This came at a perfect time Mark, as my work season just ended and I’ll need a new way to make dough (cookies for everyone!). I wonder if this works for grant proposals as well.

    What a great illustration! I can tell you that a few of my neighbors are authors, and although I felt guilty it took me 5+ years of being friends of theirs before I bought their books. And if it looks like a blog is selling something, that’s an instant turnoff. Yours doesn’t. It’s more like an artist’s page which made me want to learn more. And you’re a good blogging friend.

    I once had a blogger leave this comment on one of my posts:

    “interesting! You can visit my website at such-and-such dot com.” I couldn’t stop laughing. That made my day.


    • September 10, 2012 9:01 AM

      What?? You’re going to bake us all cookies as we head into the chill of autumn?? Excellent! I know the ingredients will be pure, the execution flawless, the taste exquisite… : )

      I think we all have friends who are artists or craftsmen, who are trying to sell their work– and sometimes it’s just not our cuppa tea. I’ve bought more than a few things out of guilt, trying to be supportive. A common dilemma, I would guess… : (

      Your story about the guy who left you that shameless it’s-all-about-me comment really made me laugh. Yes, I’ve gotten a few of those. I’m resigned to a certain amount of manipulation, but blatant transparent manipulation is a bit much, and I must click on ye olde Trash button… : )

      When it comes to good blogging friends, you’re top of the pops, and I thank you for that lovely comment. Surely there must be work in the nature preserve this time of year. Here’s hoping someone will have the good sense to snatch up you and your unique talents post-haste! : )


  7. September 8, 2012 6:01 AM

    Nice work autocorrect!


  8. September 8, 2012 1:59 PM

    Mark, you have correctly outlined why I’m a victim of mass media hype. Clever illustration – I would expect no less from you, and clearly defined path of how advertisers, politicians and others get inside our heads in an attempt to manipulate us into action. Cool!


    • September 14, 2012 11:53 AM

      What?? You, too, are a victim of mass media hype?? I can see we have much in common, besides our natural brilliance… : )

      Yes, so many people are tryna get inside our heads. My only consolation is, when they finally succeed in getting into mine, they get all tangled up in cobwebs and other yucky stuff– serves ’em right!! : P

      Thanks so much for your lovely comment, and I apologize for my tardy reply. Your comment was somehow routed into my comment spam folder– a true outrage! This is something that seems to happen occasionally, for no discernible reason. It’s a good reminder to check my comment spam folder more frequently– just in case. Thanks again! : )


      • September 14, 2012 9:50 PM

        Spammed? Oh, I’m so glad you checked your folder. I’ve only had one blogger in my spam folder and quickly rescued that brilliant post. Not sure why it happens. But I do appreciate your alertness.


  9. yourothermotherhere permalink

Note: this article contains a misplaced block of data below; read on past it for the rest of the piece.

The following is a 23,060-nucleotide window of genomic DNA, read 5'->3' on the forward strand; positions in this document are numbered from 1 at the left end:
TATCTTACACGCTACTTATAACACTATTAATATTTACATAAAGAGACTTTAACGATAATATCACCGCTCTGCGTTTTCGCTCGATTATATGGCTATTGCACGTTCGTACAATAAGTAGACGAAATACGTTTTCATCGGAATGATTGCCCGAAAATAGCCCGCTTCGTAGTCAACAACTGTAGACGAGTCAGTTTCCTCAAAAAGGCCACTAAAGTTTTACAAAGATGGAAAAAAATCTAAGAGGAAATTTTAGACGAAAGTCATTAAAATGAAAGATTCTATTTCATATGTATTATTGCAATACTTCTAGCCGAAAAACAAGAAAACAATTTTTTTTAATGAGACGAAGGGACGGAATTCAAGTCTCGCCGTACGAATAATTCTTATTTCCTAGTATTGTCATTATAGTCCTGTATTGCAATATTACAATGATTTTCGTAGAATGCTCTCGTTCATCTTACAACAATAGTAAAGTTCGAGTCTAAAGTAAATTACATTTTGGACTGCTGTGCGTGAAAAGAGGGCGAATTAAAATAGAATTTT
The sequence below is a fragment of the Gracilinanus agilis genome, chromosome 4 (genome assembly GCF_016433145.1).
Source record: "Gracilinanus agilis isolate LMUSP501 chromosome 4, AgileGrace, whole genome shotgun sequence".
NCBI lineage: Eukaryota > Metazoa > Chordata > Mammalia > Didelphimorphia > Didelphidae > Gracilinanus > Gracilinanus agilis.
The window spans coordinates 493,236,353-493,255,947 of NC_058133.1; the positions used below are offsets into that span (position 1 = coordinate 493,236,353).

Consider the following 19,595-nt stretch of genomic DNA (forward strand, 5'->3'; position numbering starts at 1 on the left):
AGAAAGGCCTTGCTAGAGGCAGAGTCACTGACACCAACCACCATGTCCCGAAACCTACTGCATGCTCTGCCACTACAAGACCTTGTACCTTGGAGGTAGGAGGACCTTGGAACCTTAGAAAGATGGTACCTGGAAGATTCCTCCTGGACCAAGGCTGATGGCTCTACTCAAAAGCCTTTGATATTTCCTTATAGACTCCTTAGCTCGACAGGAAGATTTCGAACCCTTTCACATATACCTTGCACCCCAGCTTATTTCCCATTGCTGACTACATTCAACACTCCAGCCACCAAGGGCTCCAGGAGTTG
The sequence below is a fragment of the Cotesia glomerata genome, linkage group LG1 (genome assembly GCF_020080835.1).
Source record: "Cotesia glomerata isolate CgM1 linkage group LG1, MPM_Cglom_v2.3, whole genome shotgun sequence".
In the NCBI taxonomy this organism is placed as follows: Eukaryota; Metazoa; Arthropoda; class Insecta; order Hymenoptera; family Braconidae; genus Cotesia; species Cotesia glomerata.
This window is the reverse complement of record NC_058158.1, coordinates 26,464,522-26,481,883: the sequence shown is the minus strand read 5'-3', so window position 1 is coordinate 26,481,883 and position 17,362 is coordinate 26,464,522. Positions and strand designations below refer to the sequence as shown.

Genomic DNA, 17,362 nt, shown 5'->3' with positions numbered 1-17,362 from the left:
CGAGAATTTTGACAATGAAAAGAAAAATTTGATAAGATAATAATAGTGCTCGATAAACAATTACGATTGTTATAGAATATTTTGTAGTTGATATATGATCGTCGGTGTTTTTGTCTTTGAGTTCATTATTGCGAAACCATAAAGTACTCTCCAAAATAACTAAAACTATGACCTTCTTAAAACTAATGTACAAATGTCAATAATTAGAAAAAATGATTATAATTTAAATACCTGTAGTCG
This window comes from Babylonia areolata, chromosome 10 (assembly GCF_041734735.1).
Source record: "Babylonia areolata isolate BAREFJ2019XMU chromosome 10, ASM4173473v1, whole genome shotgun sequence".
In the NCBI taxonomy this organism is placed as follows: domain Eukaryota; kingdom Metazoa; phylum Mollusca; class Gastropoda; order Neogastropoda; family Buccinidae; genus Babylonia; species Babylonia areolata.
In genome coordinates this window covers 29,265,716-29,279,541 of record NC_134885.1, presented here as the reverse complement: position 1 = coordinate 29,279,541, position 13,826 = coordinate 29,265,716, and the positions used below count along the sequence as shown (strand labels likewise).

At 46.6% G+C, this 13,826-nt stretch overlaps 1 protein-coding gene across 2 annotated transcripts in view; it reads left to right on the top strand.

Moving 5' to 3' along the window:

September 9, 2012 6:39 AM

    The drawing reminded me of one of my most loved actors\comedians – Bob Hope.


    • September 10, 2012 9:15 AM

      Must admit, I thought of Bob Hope while I was drawing that nose. I, too, am a huge fan. One of the greatest comedians of all time, IMO. In his prime, he was simply untouchable. His movies from the 1940s and 50s never fail to reduce me to tears.

      Many thanks for stopping by! : )


      • yourothermotherhere permalink
        September 10, 2012 9:52 AM

        This is cool. On “I Love Lucy” this morning, it was the episode with Bob Hope where they all sang “Nobody Loves The Ump”. You just put a smile on my face saying you thought of him when you were drawing the nose too.


        • September 10, 2012 4:34 PM

          Excellent. I just read your comment, now there’s a smile on my face.

          Just goes to show you the amazing power of, uh, a nose… : )


  10. September 10, 2012 5:43 AM

    I love how I learn something new each time I visit here. Thank you for sharing your work this way!


    • September 10, 2012 9:17 AM

      One of the nicest compliments I’ve received. Thank you, Juan, I sincerely appreciate your kind support! : )


  11. September 13, 2012 2:46 PM

    Umm, if one uses their imagination, the brain looks like crumpled up garbage. Just another satiric take, Mark. I like the trap door to a person’s brain… difficult to get through the door.


    • September 18, 2012 7:44 AM

      Crumpled up garbage… hmm! I think you may be on to something there, Jean!! The ol’ “garbage in, garbage out” routine. That would certainly explain the state of my brain, anyway… : (

      And yes, it is hard to get through the door into a person’s brain– at least that’s what my teachers used to tell me, especially when they handed me my report card… : (

      Many thanks for your good-humored comment, Jean. Wishing you many delightful rides during this beautiful autumn season!


  12. September 17, 2012 8:21 PM

    The thing that most makes me laugh loud is the guy on top of the head. That looks really funny to me!

    Cleverly done, Mark, as you stated it in your last paragraph! 😀


    • September 18, 2012 8:59 AM

      Ha! Yes, there’s something funny about little people crawling around on top of big people’s heads. What a shame this happens so seldom in real life… : P

      And you’ve given me a great idea: From now on, I’m going to end all my posts with the words “Cleverly done!” This will encourage readers to nod their heads in agreement and murmur, “Yes, yes, the man’s a genius…” : P

      Thank you, dear Inge, for all your support! : )


  13. December 11, 2012 6:22 PM

    yes… Cleverly done! The entire idea works so well together. Brilliant 🙂


    • December 17, 2012 10:33 AM

      Many thanks! Guess I really used my head on this one. Of course my own brain cavity has a lot more empty space than the one shown in the illustration… : (